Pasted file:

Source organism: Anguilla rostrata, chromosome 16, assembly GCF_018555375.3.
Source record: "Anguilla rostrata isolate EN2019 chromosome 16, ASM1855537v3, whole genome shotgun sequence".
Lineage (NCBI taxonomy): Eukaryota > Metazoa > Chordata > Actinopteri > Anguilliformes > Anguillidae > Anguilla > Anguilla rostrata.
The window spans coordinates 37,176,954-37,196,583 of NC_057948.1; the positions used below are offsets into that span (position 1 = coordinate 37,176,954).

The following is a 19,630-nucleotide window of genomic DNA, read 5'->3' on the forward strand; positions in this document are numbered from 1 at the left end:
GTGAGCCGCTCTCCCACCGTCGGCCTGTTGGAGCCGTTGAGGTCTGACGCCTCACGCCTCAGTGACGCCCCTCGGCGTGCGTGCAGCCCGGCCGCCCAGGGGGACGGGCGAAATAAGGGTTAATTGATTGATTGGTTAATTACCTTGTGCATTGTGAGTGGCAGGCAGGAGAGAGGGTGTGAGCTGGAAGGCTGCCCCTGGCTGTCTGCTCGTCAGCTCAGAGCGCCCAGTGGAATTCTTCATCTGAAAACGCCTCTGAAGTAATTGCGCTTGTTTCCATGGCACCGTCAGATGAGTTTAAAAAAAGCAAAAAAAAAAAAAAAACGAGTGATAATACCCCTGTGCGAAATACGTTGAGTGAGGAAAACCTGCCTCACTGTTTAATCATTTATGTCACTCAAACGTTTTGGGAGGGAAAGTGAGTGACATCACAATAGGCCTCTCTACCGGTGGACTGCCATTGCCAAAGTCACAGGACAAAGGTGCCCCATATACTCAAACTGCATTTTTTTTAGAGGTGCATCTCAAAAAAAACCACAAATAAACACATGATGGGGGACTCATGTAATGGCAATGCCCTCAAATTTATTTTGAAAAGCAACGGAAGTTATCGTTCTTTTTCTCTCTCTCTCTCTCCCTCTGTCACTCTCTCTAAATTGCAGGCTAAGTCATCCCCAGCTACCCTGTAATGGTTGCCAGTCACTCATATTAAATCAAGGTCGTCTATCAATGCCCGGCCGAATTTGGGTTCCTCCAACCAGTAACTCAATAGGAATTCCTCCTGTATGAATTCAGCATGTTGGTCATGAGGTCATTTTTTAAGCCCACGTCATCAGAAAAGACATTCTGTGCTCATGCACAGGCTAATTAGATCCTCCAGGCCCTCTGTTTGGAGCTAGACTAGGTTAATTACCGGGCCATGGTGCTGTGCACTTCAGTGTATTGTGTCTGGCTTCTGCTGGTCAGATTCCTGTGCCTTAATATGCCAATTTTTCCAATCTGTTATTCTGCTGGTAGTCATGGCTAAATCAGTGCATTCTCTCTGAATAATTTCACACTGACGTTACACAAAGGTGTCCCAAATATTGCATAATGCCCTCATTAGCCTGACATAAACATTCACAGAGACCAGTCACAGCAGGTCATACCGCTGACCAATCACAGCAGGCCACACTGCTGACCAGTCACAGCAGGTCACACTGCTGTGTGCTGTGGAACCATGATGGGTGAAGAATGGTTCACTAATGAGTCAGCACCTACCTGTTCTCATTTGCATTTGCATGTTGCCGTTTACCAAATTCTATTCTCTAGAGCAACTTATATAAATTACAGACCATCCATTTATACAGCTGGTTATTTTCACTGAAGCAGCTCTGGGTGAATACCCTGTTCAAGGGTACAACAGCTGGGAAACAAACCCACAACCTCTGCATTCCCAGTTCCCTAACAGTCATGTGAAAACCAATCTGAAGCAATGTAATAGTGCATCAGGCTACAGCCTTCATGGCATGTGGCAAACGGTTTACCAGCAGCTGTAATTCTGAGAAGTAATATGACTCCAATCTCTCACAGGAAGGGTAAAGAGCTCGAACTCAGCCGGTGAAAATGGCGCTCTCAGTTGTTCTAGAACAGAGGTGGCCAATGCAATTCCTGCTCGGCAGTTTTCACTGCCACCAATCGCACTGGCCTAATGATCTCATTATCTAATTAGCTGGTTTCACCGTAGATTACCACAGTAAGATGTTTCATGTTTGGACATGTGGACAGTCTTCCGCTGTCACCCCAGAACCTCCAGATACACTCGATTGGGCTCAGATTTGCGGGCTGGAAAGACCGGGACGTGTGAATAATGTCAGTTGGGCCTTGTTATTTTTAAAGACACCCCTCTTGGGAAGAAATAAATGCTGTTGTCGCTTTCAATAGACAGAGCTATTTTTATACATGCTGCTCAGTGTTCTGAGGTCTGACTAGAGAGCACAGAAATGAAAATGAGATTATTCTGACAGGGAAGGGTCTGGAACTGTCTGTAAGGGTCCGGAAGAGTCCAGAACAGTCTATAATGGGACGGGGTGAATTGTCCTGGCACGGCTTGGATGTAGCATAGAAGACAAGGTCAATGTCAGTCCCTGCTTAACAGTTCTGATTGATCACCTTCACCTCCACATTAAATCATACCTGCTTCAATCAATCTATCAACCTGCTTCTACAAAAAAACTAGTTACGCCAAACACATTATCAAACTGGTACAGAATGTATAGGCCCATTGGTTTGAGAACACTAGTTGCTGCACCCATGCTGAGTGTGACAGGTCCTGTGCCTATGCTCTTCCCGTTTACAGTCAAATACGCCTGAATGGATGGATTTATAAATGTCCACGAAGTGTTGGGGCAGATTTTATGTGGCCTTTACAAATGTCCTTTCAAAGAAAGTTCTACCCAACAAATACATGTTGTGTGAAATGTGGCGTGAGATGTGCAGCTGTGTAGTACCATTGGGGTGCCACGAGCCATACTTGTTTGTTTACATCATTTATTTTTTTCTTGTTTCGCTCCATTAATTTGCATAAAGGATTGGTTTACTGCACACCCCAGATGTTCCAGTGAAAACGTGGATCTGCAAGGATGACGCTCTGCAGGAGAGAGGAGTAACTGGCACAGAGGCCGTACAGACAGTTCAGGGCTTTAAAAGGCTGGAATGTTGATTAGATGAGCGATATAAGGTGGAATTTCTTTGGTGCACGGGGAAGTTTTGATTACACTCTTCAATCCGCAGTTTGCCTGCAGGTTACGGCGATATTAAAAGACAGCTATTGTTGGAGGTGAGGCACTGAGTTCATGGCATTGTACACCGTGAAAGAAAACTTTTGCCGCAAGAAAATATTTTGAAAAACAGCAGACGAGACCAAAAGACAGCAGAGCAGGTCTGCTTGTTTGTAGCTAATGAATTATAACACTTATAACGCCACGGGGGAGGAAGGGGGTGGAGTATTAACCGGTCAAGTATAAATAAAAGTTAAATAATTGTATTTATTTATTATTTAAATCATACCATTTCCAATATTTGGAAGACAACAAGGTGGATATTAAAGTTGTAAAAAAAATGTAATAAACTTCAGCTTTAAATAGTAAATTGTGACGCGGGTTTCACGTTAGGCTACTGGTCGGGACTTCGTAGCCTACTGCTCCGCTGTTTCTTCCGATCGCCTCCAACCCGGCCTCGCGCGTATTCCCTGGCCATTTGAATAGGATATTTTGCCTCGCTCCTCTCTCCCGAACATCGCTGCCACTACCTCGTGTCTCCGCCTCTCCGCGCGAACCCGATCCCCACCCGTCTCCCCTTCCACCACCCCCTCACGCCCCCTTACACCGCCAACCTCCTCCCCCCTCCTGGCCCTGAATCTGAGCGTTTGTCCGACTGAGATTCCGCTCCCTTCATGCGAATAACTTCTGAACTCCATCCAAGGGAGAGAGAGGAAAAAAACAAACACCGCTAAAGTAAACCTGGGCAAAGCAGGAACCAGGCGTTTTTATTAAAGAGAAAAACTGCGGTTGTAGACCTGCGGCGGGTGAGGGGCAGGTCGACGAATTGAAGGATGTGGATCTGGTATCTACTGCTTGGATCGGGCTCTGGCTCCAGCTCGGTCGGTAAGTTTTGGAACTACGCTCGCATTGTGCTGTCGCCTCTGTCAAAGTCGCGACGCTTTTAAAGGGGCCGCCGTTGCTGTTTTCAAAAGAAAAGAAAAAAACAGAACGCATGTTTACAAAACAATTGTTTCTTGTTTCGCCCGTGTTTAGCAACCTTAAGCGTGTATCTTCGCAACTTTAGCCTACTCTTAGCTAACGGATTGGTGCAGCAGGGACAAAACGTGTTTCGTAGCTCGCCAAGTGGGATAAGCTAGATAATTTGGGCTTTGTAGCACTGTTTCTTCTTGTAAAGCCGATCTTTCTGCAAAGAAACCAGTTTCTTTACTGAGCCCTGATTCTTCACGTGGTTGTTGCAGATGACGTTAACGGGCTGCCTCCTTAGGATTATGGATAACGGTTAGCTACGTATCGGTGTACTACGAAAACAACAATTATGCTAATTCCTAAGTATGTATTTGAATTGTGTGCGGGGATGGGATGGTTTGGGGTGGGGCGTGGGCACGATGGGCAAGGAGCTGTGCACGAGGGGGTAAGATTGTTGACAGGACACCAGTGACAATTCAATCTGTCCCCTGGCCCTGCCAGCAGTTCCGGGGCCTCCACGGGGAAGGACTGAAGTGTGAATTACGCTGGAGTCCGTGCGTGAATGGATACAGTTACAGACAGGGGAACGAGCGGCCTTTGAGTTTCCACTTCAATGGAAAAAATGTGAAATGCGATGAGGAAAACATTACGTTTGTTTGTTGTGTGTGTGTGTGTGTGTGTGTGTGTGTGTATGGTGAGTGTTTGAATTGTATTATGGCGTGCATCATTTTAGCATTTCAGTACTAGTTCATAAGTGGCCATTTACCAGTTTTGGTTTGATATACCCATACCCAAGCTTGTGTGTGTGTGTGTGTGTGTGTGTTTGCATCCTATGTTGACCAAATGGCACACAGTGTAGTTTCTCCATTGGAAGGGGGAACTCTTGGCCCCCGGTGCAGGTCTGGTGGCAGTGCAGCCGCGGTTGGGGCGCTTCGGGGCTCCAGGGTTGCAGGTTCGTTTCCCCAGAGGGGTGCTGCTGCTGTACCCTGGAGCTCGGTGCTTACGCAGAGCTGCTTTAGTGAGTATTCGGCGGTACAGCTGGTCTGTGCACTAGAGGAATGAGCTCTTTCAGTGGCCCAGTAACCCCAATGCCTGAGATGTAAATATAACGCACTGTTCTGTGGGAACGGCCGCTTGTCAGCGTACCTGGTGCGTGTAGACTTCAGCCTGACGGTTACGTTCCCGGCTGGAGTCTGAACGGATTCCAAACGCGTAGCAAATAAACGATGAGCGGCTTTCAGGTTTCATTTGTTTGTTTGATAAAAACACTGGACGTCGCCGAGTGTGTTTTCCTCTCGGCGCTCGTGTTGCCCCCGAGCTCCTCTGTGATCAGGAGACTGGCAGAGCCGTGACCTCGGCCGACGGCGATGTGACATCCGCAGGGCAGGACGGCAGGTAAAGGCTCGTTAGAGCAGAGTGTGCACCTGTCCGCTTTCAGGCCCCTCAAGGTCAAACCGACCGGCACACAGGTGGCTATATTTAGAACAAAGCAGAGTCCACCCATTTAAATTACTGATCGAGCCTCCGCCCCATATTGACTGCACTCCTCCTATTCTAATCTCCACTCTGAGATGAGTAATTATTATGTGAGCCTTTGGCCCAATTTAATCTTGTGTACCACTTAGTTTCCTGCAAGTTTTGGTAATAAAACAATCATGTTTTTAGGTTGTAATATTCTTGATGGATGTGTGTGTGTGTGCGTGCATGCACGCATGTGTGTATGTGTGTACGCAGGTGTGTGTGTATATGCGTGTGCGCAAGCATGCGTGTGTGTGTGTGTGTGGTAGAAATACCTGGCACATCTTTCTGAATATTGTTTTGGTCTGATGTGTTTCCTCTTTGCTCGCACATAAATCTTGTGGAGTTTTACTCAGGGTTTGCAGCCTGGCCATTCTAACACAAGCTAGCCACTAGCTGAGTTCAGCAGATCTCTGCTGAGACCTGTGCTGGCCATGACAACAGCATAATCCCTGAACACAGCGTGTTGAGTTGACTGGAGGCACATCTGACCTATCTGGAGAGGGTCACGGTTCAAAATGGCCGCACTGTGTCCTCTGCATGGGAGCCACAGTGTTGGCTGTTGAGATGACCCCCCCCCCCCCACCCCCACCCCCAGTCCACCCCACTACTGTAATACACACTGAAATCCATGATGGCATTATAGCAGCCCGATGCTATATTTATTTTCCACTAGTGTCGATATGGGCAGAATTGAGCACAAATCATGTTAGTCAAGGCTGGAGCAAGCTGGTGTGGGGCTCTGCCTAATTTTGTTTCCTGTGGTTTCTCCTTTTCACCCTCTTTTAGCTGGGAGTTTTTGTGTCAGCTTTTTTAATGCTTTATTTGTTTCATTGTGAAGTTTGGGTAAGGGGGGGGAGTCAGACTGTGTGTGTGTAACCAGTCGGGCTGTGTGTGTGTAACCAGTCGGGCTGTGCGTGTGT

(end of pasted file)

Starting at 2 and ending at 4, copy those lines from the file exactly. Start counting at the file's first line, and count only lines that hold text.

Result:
Source record: "Anguilla rostrata isolate EN2019 chromosome 16, ASM1855537v3, whole genome shotgun sequence".
Lineage (NCBI taxonomy): Eukaryota > Metazoa > Chordata > Actinopteri > Anguilliformes > Anguillidae > Anguilla > Anguilla rostrata.
The window spans coordinates 37,176,954-37,196,583 of NC_057948.1; the positions used below are offsets into that span (position 1 = coordinate 37,176,954).